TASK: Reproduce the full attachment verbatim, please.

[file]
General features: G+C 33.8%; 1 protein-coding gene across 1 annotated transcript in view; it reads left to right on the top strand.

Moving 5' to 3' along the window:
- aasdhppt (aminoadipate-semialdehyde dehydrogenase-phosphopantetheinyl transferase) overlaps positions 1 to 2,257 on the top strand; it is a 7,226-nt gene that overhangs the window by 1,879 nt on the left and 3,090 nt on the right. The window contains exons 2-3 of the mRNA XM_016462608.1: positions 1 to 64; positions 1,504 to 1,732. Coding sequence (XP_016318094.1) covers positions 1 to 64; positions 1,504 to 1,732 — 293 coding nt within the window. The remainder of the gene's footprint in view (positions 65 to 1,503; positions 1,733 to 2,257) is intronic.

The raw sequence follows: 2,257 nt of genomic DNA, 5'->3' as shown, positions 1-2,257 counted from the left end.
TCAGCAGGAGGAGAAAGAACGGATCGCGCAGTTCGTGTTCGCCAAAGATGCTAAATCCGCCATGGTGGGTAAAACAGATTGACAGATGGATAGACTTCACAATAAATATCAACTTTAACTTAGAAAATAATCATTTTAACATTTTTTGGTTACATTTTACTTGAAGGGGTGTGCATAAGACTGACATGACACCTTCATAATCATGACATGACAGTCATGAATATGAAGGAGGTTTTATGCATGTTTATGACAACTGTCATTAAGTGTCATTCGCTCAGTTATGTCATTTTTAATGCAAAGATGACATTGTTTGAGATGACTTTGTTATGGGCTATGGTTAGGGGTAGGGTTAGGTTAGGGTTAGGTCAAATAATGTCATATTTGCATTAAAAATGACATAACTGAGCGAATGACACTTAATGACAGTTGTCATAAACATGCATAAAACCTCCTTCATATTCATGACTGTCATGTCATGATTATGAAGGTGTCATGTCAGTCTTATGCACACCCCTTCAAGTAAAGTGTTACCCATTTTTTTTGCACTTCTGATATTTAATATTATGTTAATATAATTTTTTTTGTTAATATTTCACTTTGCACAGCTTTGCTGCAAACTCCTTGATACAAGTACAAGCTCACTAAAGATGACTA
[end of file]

General features: G+C 33.8%; 1 protein-coding gene across 1 annotated transcript in view; it reads left to right on the top strand.

Moving 5' to 3' along the window:
- aasdhppt (aminoadipate-semialdehyde dehydrogenase-phosphopantetheinyl transferase) overlaps positions 1 to 2,257 on the top strand; it is a 7,226-nt gene that overhangs the window by 1,879 nt on the left and 3,090 nt on the right. The window contains exons 2-3 of the mRNA XM_016462608.1: positions 1 to 64; positions 1,504 to 1,732. Coding sequence (XP_016318094.1) covers positions 1 to 64; positions 1,504 to 1,732 — 293 coding nt within the window. The remainder of the gene's footprint in view (positions 65 to 1,503; positions 1,733 to 2,257) is intronic.

The raw sequence follows: 2,257 nt of genomic DNA, 5'->3' as shown, positions 1-2,257 counted from the left end.
TCAGCAGGAGGAGAAAGAACGGATCGCGCAGTTCGTGTTCGCCAAAGATGCTAAATCCGCCATGGTGGGTAAAACAGATTGACAGATGGATAGACTTCACAATAAATATCAACTTTAACTTAGAAAATAATCATTTTAACATTTTTTGGTTACATTTTACTTGAAGGGGTGTGCATAAGACTGACATGACACCTTCATAATCATGACATGACAGTCATGAATATGAAGGAGGTTTTATGCATGTTTATGACAACTGTCATTAAGTGTCATTCGCTCAGTTATGTCATTTTTAATGCAAAGATGACATTGTTTGAGATGACTTTGTTATGGGCTATGGTTAGGGGTAGGGTTAGGTTAGGGTTAGGTCAAATAATGTCATATTTGCATTAAAAATGACATAACTGAGCGAATGACACTTAATGACAGTTGTCATAAACATGCATAAAACCTCCTTCATATTCATGACTGTCATGTCATGATTATGAAGGTGTCATGTCAGTCTTATGCACACCCCTTCAAGTAAAGTGTTACCCATTTTTTTTGCACTTCTGATATTTAATATTATGTTAATATAATTTTTTTTGTTAATATTTCACTTTGCACAGCTTTGCTGCAAACTCCTTGATACAAGTACAAGCTCACTAAAGATGACTA